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Keenan HealthCare and actuarial consultant Milliman released the 2017 results of their California Hospital Workers’ Compensation and Payroll Benchmarking Survey.

The survey from 18 hospital systems and more than 44 individual facilities within California shows average losses paid per indemnity claim rose 2.9 percent annually over the past 10 years. Data for the survey was collected in the 2nd half of 2016 and early part of 2017 from past participants and entities that expressed an interest in participating.

The survey provides data on more than 4,300 annual claims. The survey analysis also relied on payroll and medical utilization information obtained from the California Office of Statewide Health Planning and Development website.

While the landscape of providing healthcare in the United States is seemingly in flux, “the workers’ compensation environment in California has been surprisingly stable over the last several years.” Despite this stability, workers’ compensation remains one of the most complex exposures for employers who must continue to look for ways to protect employees from injury and improve loss prevention programs.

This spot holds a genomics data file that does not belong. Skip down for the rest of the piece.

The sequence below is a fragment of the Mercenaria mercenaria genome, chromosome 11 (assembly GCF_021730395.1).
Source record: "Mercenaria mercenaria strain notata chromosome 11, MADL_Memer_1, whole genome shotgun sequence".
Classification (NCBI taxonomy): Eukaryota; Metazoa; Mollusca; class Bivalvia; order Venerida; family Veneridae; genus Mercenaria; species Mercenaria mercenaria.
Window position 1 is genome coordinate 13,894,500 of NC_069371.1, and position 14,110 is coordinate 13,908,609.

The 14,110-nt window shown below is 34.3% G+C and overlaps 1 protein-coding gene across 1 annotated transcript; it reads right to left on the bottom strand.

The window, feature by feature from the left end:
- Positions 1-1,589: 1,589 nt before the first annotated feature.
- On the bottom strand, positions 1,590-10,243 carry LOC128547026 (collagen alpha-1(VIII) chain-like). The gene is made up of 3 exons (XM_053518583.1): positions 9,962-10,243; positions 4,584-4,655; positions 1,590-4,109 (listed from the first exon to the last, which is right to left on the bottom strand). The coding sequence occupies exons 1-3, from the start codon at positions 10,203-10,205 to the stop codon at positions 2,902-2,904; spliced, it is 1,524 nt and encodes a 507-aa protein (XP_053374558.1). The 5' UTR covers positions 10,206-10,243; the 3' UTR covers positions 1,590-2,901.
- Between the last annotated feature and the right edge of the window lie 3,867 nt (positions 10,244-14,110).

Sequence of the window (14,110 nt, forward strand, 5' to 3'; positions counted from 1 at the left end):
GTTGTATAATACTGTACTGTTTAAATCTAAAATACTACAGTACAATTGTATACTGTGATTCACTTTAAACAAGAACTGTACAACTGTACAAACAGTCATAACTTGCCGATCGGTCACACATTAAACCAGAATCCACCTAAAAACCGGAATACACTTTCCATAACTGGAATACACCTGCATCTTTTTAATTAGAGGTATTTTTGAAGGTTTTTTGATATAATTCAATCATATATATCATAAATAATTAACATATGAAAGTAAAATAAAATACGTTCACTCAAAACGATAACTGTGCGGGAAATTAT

The survey identified the following workers’ comp trends in the hospital sector:

– Projected loss cost for accidents occurring during 2016 and 2017 were at $2.10 per $100 of payroll. The decrease as compared to prior projections is largely driven by less than expected development in claim severity, while overall claim frequency has largely remained stable.
– Average losses paid per indemnity claim rose 2.9 percent annually over the past 10 years.
– Medical loss trends abated in recent years. Indemnity loss trends are less than long-term averages. Combined, these have resulted in a lower annual rate of severity increase as compared to prior versions of this study.
– However, annual allocated loss adjustment expenses increased significantly during this time period, representing an increasing share of the total cost of claims.

“Looking forward, we expect longer term trend rates closer to 5 percent or 6 percent to prevail, with stronger medical and indemnity loss trends than the recent past, and ALAE trends remaining high,” Bill Poland, marketing director of property/casualty for Keenan, said in a statement. “We believe these key indicators will be valuable in developing plans to modify or adjust programs where necessary with the goal of improving results.”